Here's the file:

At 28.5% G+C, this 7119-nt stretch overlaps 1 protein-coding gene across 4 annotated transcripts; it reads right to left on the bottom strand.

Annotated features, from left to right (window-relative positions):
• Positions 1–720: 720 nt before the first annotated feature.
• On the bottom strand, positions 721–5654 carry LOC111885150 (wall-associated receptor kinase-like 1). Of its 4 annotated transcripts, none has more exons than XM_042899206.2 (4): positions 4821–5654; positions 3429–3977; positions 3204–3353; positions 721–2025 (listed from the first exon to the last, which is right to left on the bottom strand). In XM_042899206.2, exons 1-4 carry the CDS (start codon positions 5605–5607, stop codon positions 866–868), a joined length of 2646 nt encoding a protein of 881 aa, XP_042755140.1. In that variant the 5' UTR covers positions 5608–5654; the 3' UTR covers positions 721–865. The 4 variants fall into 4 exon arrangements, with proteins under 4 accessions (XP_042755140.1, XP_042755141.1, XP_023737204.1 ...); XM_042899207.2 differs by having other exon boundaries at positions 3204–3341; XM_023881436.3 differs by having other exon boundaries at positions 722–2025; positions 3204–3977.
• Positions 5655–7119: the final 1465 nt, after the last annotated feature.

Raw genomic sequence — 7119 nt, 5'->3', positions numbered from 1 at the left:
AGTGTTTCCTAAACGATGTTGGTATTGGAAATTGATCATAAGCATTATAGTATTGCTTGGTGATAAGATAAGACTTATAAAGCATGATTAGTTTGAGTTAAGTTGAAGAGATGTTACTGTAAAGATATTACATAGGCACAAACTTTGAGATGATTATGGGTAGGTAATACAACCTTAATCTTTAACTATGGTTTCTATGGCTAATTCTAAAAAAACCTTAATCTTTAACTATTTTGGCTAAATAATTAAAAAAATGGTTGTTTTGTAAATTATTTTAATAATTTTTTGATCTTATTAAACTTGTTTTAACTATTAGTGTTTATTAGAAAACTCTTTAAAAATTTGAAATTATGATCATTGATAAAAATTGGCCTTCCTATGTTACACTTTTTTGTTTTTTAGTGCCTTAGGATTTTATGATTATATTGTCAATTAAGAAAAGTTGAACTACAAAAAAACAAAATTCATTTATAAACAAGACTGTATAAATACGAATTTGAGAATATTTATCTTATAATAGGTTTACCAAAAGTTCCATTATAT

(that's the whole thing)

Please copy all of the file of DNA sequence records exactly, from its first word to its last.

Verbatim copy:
At 28.5% G+C, this 7119-nt stretch overlaps 1 protein-coding gene across 4 annotated transcripts; it reads right to left on the bottom strand.

Annotated features, from left to right (window-relative positions):
• Positions 1–720: 720 nt before the first annotated feature.
• On the bottom strand, positions 721–5654 carry LOC111885150 (wall-associated receptor kinase-like 1). Of its 4 annotated transcripts, none has more exons than XM_042899206.2 (4): positions 4821–5654; positions 3429–3977; positions 3204–3353; positions 721–2025 (listed from the first exon to the last, which is right to left on the bottom strand). In XM_042899206.2, exons 1-4 carry the CDS (start codon positions 5605–5607, stop codon positions 866–868), a joined length of 2646 nt encoding a protein of 881 aa, XP_042755140.1. In that variant the 5' UTR covers positions 5608–5654; the 3' UTR covers positions 721–865. The 4 variants fall into 4 exon arrangements, with proteins under 4 accessions (XP_042755140.1, XP_042755141.1, XP_023737204.1 ...); XM_042899207.2 differs by having other exon boundaries at positions 3204–3341; XM_023881436.3 differs by having other exon boundaries at positions 722–2025; positions 3204–3977.
• Positions 5655–7119: the final 1465 nt, after the last annotated feature.

Raw genomic sequence — 7119 nt, 5'->3', positions numbered from 1 at the left:
AGTGTTTCCTAAACGATGTTGGTATTGGAAATTGATCATAAGCATTATAGTATTGCTTGGTGATAAGATAAGACTTATAAAGCATGATTAGTTTGAGTTAAGTTGAAGAGATGTTACTGTAAAGATATTACATAGGCACAAACTTTGAGATGATTATGGGTAGGTAATACAACCTTAATCTTTAACTATGGTTTCTATGGCTAATTCTAAAAAAACCTTAATCTTTAACTATTTTGGCTAAATAATTAAAAAAATGGTTGTTTTGTAAATTATTTTAATAATTTTTTGATCTTATTAAACTTGTTTTAACTATTAGTGTTTATTAGAAAACTCTTTAAAAATTTGAAATTATGATCATTGATAAAAATTGGCCTTCCTATGTTACACTTTTTTGTTTTTTAGTGCCTTAGGATTTTATGATTATATTGTCAATTAAGAAAAGTTGAACTACAAAAAAACAAAATTCATTTATAAACAAGACTGTATAAATACGAATTTGAGAATATTTATCTTATAATAGGTTTACCAAAAGTTCCATTATAT